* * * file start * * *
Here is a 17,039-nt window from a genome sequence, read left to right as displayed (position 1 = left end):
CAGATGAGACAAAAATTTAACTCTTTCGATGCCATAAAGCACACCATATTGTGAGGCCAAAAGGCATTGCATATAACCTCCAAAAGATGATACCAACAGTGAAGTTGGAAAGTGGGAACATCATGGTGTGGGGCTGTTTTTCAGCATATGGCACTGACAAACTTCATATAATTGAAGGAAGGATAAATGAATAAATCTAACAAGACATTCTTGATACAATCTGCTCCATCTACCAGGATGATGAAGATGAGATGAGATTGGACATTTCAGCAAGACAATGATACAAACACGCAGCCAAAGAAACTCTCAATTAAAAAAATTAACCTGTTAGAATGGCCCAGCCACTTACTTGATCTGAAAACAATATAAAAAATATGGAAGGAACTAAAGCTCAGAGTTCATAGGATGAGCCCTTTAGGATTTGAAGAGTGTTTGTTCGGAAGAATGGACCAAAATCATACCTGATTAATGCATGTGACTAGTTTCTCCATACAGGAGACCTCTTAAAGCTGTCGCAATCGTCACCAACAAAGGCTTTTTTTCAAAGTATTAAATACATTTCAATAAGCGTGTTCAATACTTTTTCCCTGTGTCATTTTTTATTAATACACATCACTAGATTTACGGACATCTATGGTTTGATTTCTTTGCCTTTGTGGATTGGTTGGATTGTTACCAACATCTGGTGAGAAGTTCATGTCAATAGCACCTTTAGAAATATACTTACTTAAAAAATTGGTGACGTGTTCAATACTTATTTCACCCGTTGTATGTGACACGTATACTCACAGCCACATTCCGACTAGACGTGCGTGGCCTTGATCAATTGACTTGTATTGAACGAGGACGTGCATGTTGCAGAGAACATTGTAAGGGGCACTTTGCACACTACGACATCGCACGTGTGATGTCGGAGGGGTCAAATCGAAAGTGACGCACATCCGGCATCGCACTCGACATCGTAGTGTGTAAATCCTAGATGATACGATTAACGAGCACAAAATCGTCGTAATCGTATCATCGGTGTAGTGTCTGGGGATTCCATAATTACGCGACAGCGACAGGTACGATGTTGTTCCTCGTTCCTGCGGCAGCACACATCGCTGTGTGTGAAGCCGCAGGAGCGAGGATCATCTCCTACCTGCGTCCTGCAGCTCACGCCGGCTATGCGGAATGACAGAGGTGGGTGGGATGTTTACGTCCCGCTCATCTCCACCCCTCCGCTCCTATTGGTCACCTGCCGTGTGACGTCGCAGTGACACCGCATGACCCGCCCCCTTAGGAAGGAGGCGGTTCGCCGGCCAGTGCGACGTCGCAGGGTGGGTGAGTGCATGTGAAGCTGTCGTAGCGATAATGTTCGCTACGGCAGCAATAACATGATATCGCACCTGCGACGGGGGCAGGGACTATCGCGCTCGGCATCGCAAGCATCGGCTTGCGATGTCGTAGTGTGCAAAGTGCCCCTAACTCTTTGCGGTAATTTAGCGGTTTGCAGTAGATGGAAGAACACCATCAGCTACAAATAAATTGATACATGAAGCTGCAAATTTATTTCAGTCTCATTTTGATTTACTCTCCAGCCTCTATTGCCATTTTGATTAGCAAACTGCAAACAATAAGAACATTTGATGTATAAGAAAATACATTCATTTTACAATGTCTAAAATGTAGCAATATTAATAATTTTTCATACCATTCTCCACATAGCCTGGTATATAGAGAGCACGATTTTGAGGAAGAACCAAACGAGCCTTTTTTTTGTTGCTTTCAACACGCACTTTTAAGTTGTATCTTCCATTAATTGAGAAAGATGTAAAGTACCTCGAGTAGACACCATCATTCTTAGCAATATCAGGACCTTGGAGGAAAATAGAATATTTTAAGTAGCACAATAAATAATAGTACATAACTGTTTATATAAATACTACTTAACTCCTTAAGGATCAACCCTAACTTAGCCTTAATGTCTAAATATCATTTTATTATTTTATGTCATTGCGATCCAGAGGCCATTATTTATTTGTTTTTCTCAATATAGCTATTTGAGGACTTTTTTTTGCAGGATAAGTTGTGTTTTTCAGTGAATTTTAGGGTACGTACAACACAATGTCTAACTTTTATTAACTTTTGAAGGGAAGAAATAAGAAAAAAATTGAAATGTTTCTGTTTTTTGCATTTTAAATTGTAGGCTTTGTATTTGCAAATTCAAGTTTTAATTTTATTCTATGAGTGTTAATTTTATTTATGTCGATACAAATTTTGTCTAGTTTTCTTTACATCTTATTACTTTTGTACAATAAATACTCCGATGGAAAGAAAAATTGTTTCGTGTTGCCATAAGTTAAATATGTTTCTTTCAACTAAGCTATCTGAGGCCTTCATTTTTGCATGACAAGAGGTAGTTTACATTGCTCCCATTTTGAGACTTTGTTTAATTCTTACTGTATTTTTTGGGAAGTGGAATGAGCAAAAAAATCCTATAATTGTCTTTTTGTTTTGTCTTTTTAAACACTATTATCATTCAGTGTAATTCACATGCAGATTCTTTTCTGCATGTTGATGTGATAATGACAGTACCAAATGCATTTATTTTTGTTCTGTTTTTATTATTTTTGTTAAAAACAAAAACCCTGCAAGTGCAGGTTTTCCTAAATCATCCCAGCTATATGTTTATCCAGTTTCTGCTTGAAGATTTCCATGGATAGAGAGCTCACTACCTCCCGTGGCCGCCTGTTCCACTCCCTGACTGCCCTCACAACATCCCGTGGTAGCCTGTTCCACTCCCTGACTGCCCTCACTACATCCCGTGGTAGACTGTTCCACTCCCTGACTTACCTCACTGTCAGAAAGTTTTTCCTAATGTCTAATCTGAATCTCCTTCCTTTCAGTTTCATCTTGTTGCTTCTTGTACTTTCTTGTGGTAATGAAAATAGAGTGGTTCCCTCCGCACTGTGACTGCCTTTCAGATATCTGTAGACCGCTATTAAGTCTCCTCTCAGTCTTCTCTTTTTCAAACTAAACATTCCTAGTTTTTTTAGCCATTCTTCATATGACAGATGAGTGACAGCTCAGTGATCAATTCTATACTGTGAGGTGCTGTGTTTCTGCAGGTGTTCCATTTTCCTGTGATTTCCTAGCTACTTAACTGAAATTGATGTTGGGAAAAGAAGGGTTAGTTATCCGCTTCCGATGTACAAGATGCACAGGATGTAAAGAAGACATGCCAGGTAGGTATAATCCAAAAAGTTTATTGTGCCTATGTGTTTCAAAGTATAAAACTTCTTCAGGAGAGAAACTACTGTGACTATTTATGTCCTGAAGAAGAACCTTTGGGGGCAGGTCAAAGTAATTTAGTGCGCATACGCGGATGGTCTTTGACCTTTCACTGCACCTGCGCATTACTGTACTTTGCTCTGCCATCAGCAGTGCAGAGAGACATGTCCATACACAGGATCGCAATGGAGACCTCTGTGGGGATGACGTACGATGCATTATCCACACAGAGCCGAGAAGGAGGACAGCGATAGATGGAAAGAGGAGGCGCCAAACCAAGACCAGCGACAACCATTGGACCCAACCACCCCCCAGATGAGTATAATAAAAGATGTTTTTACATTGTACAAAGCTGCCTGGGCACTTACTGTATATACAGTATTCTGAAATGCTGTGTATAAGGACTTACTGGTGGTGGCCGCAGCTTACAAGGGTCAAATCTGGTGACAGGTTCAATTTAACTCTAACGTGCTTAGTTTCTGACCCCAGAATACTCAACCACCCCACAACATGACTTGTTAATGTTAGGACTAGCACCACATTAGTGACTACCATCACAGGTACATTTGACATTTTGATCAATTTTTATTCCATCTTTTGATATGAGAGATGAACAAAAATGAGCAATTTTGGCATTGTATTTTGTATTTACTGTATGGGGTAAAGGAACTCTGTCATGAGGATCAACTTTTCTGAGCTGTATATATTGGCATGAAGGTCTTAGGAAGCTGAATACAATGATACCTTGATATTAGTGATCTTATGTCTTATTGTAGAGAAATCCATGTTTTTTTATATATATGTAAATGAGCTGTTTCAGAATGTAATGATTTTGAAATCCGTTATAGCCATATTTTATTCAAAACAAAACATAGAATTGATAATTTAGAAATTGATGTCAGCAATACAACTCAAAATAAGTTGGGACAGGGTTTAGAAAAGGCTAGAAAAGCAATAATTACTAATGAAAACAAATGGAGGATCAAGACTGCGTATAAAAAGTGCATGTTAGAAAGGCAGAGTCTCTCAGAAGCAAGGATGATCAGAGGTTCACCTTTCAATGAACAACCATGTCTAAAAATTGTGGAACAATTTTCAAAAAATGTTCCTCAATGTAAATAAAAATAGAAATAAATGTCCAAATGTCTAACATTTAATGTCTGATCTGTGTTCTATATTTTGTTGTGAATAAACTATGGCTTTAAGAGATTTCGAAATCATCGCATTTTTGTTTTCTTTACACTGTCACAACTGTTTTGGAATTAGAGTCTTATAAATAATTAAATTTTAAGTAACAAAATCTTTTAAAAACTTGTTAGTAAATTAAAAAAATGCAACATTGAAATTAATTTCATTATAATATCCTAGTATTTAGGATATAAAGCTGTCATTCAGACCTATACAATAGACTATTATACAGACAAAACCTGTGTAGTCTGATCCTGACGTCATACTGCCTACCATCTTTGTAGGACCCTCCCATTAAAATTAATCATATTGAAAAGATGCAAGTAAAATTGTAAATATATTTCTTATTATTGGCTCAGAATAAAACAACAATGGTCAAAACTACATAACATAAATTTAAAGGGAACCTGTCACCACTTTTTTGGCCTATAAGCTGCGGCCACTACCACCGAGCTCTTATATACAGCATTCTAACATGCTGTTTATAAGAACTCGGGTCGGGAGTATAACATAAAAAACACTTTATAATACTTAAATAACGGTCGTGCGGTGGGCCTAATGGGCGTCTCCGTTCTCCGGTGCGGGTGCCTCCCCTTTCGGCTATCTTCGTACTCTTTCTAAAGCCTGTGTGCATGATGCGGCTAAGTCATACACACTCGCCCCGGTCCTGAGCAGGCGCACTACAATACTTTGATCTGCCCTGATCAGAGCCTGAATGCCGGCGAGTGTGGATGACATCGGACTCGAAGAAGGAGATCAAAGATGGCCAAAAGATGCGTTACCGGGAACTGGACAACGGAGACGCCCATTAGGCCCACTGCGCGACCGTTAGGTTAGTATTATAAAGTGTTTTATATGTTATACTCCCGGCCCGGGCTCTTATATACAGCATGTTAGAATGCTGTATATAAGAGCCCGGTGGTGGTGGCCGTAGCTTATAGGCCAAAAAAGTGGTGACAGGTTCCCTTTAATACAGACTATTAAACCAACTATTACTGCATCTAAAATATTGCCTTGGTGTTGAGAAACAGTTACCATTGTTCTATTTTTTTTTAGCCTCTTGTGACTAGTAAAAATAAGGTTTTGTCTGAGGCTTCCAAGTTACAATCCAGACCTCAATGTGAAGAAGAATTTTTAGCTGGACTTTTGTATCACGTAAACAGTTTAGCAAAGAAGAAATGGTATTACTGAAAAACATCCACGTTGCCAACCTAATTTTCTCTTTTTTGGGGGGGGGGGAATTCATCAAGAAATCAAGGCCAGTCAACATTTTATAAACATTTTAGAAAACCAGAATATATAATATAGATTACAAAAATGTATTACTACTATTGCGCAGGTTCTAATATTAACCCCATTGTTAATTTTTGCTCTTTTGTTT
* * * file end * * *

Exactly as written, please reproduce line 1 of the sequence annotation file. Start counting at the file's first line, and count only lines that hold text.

Here is a 17,039-nt window from a genome sequence, read left to right as displayed (position 1 = left end):